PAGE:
The wedding was set for December 18 and Wilson was evidently happier than he had ever been – clowning, cracking jokes and even clicking his heels in the air and singing the popular song “Oh, You Beautiful Doll.”

The President and the new First Lady returned to the White House just after the New Year, 1916 where Edith was to prove a popular, glamorous and charming First Lady. Wilson found her a sympathetic and attentive listener to his concerns and problems. Then as war was declared on Germany in 1917, Edith embraced the patriotic efforts to save resources for the war effort. She ceased much official entertaining, sewed garments for the Red Cross and took her turn serving sandwiches and coffee at train yards to soldiers who were passing through.

In December, 1918 Wilson and Edith and their party sailed for Europe for a tour and for victory celebrations and then to Paris for the Peace Conference where Wilson was to present his Fourteen Points and plan for the peace treaty he hoped would establish the new League of Nations. He came down with influenza, greatly concerning both Edith and Dr. Grayson, and Edith began to hope that they could take a vacation when they returned home after the conference. However, that would need to be postponed since the Senate had to ratify the Peace Treaty, and he needed popular support for it, he decided to take a national speaking tour.

He started out in the summer of 1919 as again Edith and the doctor became concerned about his health, which was precarious at best. He so intensively believed in his cause that they knew he would never consider reducing his efforts until it became impossible to do so. He would soon find that is exactly what happened.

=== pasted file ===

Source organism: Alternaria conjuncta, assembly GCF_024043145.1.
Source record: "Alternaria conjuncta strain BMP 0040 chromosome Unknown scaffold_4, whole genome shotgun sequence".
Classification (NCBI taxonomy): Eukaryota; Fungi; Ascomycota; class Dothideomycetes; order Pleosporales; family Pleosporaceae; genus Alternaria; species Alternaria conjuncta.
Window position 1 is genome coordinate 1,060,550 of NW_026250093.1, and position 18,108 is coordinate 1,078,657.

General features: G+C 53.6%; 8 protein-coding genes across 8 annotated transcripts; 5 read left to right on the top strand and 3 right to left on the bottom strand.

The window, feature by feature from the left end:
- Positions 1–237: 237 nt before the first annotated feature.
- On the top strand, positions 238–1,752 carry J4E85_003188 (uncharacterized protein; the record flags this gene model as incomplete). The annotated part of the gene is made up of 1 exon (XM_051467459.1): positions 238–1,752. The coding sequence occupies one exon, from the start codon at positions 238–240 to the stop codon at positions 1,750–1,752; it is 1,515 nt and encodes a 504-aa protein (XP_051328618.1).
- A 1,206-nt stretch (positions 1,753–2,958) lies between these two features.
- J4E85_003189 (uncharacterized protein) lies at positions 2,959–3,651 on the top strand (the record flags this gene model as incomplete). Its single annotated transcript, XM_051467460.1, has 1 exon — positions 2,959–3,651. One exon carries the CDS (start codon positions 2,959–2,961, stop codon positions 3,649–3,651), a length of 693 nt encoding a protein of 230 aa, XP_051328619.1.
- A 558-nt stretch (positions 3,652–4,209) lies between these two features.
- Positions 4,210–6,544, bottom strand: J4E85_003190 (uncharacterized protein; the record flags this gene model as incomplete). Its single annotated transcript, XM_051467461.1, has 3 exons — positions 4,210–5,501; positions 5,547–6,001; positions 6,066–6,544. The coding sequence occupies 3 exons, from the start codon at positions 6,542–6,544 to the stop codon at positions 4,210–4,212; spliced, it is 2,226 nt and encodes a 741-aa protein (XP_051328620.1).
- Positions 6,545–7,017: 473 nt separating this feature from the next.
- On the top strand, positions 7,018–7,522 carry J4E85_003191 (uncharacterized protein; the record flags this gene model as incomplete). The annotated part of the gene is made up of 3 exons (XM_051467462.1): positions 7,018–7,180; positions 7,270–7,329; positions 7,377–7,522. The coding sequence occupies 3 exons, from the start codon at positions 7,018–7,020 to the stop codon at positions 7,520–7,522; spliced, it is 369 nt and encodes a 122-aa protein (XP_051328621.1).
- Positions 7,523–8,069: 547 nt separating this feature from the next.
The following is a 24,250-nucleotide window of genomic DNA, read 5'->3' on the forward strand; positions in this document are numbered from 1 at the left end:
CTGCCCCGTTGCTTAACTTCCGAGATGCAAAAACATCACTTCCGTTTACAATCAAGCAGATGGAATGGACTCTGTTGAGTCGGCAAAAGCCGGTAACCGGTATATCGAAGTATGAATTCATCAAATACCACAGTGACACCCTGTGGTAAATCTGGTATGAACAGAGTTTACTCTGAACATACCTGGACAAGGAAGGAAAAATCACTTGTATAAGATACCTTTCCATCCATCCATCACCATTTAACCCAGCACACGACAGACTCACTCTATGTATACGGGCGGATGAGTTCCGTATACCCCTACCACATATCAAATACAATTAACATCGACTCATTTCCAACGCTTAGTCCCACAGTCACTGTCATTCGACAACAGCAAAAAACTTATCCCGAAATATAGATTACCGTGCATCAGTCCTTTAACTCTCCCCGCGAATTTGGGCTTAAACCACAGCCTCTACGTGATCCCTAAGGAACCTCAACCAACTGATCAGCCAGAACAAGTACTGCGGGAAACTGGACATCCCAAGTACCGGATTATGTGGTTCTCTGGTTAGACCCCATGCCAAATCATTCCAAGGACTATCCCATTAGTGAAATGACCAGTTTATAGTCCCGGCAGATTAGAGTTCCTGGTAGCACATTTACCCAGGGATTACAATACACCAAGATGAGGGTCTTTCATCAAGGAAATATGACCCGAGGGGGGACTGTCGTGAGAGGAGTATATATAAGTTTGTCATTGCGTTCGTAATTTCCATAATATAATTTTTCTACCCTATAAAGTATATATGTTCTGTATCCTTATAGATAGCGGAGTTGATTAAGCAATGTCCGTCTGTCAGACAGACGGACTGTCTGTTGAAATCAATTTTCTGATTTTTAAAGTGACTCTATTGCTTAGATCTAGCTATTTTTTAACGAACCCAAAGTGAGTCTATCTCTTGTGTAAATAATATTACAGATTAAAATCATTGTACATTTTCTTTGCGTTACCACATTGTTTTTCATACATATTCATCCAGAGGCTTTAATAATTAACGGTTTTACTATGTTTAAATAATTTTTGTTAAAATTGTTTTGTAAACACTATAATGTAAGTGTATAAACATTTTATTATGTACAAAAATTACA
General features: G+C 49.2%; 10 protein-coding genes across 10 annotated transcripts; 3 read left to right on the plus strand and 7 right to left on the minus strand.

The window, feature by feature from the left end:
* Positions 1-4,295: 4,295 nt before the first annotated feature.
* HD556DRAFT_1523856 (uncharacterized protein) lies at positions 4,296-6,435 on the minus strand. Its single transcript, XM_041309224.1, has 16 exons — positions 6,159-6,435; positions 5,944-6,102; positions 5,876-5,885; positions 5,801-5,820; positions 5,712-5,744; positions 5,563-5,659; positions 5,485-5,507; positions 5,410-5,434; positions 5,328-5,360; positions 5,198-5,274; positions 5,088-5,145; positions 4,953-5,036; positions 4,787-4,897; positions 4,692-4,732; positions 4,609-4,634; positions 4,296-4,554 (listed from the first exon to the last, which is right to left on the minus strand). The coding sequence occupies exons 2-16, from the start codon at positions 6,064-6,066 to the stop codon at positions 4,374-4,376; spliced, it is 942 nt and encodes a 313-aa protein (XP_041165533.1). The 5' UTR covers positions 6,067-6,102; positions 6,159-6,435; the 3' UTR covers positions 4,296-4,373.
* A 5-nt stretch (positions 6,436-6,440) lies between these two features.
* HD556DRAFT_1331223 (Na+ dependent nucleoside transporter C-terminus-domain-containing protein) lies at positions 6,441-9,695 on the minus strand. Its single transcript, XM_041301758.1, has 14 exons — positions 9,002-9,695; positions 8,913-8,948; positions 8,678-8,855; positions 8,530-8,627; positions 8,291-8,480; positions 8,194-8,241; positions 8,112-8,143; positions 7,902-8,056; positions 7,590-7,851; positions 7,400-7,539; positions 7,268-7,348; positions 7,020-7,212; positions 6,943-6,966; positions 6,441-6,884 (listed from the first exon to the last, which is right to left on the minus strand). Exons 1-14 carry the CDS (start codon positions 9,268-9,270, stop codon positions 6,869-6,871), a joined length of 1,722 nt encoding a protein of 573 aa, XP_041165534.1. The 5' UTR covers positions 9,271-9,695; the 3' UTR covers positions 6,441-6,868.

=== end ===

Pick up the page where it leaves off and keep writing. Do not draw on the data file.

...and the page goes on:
For over three weeks Wilson and Edith toured, as he gave speeches but he soon developed severe headaches. Eventually they became so serious that Edith finally convinced him to cut the tour short and to return immediately to Washington. Just four days after returning to the White House he collapsed with what seemed to be a massive stroke paralyzing one side of his body.

However, though his body might be incapacitated Wilson’s mind was clear and he had not lost his belief in his cause of the peace treaty ratification. He knew that if the public realized how seriously he’d been stricken, it might jeopardize the passage of the treaty so he wanted his condition to remain confidential. . Thus following his instructions, all press releases about his health were uninformative and revealed nothing of his true condition. However, when people have no information, they tend to create their own ideas and concepts, and soon there was speculation and rumors about the President’s condition. The most commonly believed story was that Wilson had become mentally ineffectual and that Edith had assumed total control.